United Nations Security Council Resolution 1688

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UN Security Council
Resolution 1688
Sierra Leone
Date 16 June 2006
Meeting no. 5,467
Code S/RES/1688 (Document)
Subject The situation in Sierra Leone
Voting summary
15 voted for
None voted against
None abstained
Result Adopted
Security Council composition
Permanent members
Non-permanent members

United Nations Security Council Resolution 1688, adopted unanimously on June 16, 2006, after recalling all previous resolutions on the situation in Liberia, Sierra Leone and West Africa, including resolutions 1470 (2003), 1508 (2003), 1537 (2004) and 1638 (2005), the Council approved the transfer of former Liberian President Charles Taylor to the Special Court for Sierra Leone which was moved to The Hague in the Netherlands, due to security concerns.[1]

The Netherlands agreed to host the trial only if Charles Taylor was imprisoned in a third country.[2]



In the preamble of the resolution, the Council recalled the establishment of the Special Court by Resolution 1315 (2000) and that it may meet away from its seat if necessary. Furthermore, the Council expressed its will to end impunity, establish the rule of law, promote human rights and maintain international peace and security.[3] It also appreciated that Liberian President Ellen Johnson-Sirleaf and Nigerian President Olusegun Obasanjo had requested and facilitated the transfer of Charles Taylor to the Special Court, respectively.

Meanwhile, the Security Council recognised that proceedings at the Special Court would contribute to truth and reconciliation in Liberia and the subregion, and the rule of law in Sierra Leone. It noted that the trial could not take place in the Sierra Leonean capital of Freetown due to security concerns, nor at the International Criminal Tribunal for Rwanda as it was engaged with other tasks, and that no other tribunal existed in Africa.[4] The resolution determined that the continued presence of Charles Taylor in West Africa constituted a threat to peace and security in the region.[5]


Under Chapter VII of the United Nations Charter, the Council noted that a trial chamber would be established in the Netherlands to exercise its functions away from the seat of the Special Court. It welcomed the Dutch government's decision to host the trial and the International Criminal Court's intention to use its premises to detain and try Charles Taylor. In this context, co-operation from all states was required and for the Secretary-General Kofi Annan to assist in the arrangements.[6]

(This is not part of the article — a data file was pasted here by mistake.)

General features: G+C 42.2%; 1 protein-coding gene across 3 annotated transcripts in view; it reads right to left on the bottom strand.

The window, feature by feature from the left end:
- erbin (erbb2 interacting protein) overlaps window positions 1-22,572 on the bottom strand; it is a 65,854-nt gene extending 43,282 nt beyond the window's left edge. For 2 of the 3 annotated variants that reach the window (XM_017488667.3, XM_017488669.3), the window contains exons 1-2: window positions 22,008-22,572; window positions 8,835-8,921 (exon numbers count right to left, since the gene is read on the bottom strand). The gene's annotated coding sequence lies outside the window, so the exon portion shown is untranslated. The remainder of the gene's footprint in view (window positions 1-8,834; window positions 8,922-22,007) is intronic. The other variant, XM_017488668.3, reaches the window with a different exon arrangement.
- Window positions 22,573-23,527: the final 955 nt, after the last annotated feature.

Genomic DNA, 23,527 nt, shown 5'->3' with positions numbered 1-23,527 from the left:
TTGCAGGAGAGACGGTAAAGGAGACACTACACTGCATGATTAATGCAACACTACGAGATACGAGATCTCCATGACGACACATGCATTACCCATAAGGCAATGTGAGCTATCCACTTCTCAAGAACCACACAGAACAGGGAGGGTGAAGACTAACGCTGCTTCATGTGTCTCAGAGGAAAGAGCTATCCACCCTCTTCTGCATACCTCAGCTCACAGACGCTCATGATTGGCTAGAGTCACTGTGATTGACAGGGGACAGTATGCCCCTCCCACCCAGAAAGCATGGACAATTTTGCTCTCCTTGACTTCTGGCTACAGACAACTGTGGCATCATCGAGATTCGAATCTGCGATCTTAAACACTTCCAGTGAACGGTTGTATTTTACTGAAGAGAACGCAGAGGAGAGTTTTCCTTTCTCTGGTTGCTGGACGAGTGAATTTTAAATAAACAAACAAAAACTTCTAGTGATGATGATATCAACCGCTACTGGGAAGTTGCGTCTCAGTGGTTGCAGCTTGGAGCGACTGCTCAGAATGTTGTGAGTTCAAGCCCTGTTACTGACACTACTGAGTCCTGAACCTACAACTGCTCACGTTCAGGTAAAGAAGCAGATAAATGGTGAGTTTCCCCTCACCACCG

Meanwhile, the Special Court was requested to make the proceedings accessible publicly through video link, as it was given exclusive jurisdiction over Charles Taylor during the detention and trial process. The Dutch government was to facilitate the trial by:[7]

(a) allowing the detention and trial of Charles Taylor;
(b) facilitating the transport of Charles Taylor while in the Netherlands;
(c) enabling the appearance of witnesses, experts and others at the trial in the same way as at the International Criminal Tribunal for the former Yugoslavia.

The resolution exempted Charles Taylor from the provisions of Resolution 1521 (2003) for the purposes of travel within the Netherlands, and noted that costs were to be borne by the Special Court that was funded via contributions from states.

See also[edit]


  1. ^ "Security Council approves trial transfer of former Liberian President Charles Taylor to Netherlands". United Nations. June 16, 2006. 
  2. ^ Roy-Macaulay, Clarence (20 June 2006). "Tribunal endorses transfer for Taylor". Independent Online (South Africa). 
  3. ^ Orakhelashvili, Alexander (2011). Collective Security. Oxford University Press. p. 171. ISBN 978-0-19-957984-6. 
  4. ^ Moghalu, Kingsley Chiedu (2006). Global justice: the politics of war crimes trials. Greenwood Publishing Group. p. 124. ISBN 978-0-275-99297-2. 
  5. ^ Anders, Gerhard (2007). "Follow the trial". Anthropology Today. 23 (3): 23–26. doi:10.1111/j.1467-8322.2007.00516.x. 
  6. ^ "UN votes to send Taylor to the Hague". Philippine Daily Inquirer. 18 June 2006. 
  7. ^ Kamara, Sayoh (19 June 2006). "Special Court for Sierra Leone backs Taylor trial in The Hague". Awareness Times. 

External links[edit]